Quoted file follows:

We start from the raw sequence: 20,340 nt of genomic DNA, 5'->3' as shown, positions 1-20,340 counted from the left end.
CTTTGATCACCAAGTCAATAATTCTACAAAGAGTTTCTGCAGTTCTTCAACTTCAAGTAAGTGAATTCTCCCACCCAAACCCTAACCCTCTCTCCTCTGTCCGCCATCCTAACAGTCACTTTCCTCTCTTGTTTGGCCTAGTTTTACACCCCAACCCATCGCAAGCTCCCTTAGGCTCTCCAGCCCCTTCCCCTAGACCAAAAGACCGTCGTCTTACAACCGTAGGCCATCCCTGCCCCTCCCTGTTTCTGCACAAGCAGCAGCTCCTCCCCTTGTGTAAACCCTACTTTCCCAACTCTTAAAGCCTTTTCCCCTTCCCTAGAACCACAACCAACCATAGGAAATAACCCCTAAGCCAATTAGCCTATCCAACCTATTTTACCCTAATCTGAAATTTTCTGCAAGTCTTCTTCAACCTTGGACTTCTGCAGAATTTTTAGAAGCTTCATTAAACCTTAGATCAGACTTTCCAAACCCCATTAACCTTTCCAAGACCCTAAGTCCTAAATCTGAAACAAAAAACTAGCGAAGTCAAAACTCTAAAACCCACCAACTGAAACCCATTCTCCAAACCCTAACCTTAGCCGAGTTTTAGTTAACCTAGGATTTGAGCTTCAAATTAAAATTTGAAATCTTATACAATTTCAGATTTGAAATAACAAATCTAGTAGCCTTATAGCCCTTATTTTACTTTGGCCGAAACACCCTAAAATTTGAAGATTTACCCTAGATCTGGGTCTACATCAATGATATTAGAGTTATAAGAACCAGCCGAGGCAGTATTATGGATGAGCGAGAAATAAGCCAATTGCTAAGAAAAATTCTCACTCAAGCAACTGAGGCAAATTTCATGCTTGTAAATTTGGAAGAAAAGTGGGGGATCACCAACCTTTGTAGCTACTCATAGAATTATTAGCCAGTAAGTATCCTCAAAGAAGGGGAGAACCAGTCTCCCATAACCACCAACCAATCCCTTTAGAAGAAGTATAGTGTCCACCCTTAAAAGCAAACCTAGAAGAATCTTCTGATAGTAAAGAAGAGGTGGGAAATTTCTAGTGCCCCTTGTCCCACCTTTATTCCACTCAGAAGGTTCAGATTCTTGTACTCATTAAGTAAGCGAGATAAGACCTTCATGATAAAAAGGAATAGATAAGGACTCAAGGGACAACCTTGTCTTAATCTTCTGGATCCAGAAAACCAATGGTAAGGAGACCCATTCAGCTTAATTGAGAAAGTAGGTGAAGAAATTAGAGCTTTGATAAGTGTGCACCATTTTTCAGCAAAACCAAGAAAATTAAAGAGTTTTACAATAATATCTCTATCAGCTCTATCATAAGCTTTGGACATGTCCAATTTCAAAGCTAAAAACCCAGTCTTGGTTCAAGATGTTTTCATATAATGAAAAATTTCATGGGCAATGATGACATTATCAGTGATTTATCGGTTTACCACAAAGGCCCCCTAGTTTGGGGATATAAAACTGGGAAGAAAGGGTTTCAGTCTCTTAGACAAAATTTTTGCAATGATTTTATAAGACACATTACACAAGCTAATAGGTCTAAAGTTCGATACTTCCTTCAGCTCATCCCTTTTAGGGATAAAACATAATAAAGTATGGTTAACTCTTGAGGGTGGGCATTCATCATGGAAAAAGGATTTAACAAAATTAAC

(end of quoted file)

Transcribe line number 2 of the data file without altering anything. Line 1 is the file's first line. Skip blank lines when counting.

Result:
CTTTGATCACCAAGTCAATAATTCTACAAAGAGTTTCTGCAGTTCTTCAACTTCAAGTAAGTGAATTCTCCCACCCAAACCCTAACCCTCTCTCCTCTGTCCGCCATCCTAACAGTCACTTTCCTCTCTTGTTTGGCCTAGTTTTACACCCCAACCCATCGCAAGCTCCCTTAGGCTCTCCAGCCCCTTCCCCTAGACCAAAAGACCGTCGTCTTACAACCGTAGGCCATCCCTGCCCCTCCCTGTTTCTGCACAAGCAGCAGCTCCTCCCCTTGTGTAAACCCTACTTTCCCAACTCTTAAAGCCTTTTCCCCTTCCCTAGAACCACAACCAACCATAGGAAATAACCCCTAAGCCAATTAGCCTATCCAACCTATTTTACCCTAATCTGAAATTTTCTGCAAGTCTTCTTCAACCTTGGACTTCTGCAGAATTTTTAGAAGCTTCATTAAACCTTAGATCAGACTTTCCAAACCCCATTAACCTTTCCAAGACCCTAAGTCCTAAATCTGAAACAAAAAACTAGCGAAGTCAAAACTCTAAAACCCACCAACTGAAACCCATTCTCCAAACCCTAACCTTAGCCGAGTTTTAGTTAACCTAGGATTTGAGCTTCAAATTAAAATTTGAAATCTTATACAATTTCAGATTTGAAATAACAAATCTAGTAGCCTTATAGCCCTTATTTTACTTTGGCCGAAACACCCTAAAATTTGAAGATTTACCCTAGATCTGGGTCTACATCAATGATATTAGAGTTATAAGAACCAGCCGAGGCAGTATTATGGATGAGCGAGAAATAAGCCAATTGCTAAGAAAAATTCTCACTCAAGCAACTGAGGCAAATTTCATGCTTGTAAATTTGGAAGAAAAGTGGGGGATCACCAACCTTTGTAGCTACTCATAGAATTATTAGCCAGTAAGTATCCTCAAAGAAGGGGAGAACCAGTCTCCCATAACCACCAACCAATCCCTTTAGAAGAAGTATAGTGTCCACCCTTAAAAGCAAACCTAGAAGAATCTTCTGATAGTAAAGAAGAGGTGGGAAATTTCTAGTGCCCCTTGTCCCACCTTTATTCCACTCAGAAGGTTCAGATTCTTGTACTCATTAAGTAAGCGAGATAAGACCTTCATGATAAAAAGGAATAGATAAGGACTCAAGGGACAACCTTGTCTTAATCTTCTGGATCCAGAAAACCAATGGTAAGGAGACCCATTCAGCTTAATTGAGAAAGTAGGTGAAGAAATTAGAGCTTTGATAAGTGTGCACCATTTTTCAGCAAAACCAAGAAAATTAAAGAGTTTTACAATAATATCTCTATCAGCTCTATCATAAGCTTTGGACATGTCCAATTTCAAAGCTAAAAACCCAGTCTTGGTTCAAGATGTTTTCATATAATGAAAAATTTCATGGGCAATGATGACATTATCAGTGATTTATCGGTTTACCACAAAGGCCCCCTAGTTTGGGGATATAAAACTGGGAAGAAAGGGTTTCAGTCTCTTAGACAAAATTTTTGCAATGATTTTATAAGACACATTACACAAGCTAATAGGTCTAAAGTTCGATACTTCCTTCAGCTCATCCCTTTTAGGGATAAAACATAATAAAGTATGGTTAACTCTTGAGGGTGGGCATTCATCATGGAAAAAGGATTTAACAAAATTAAC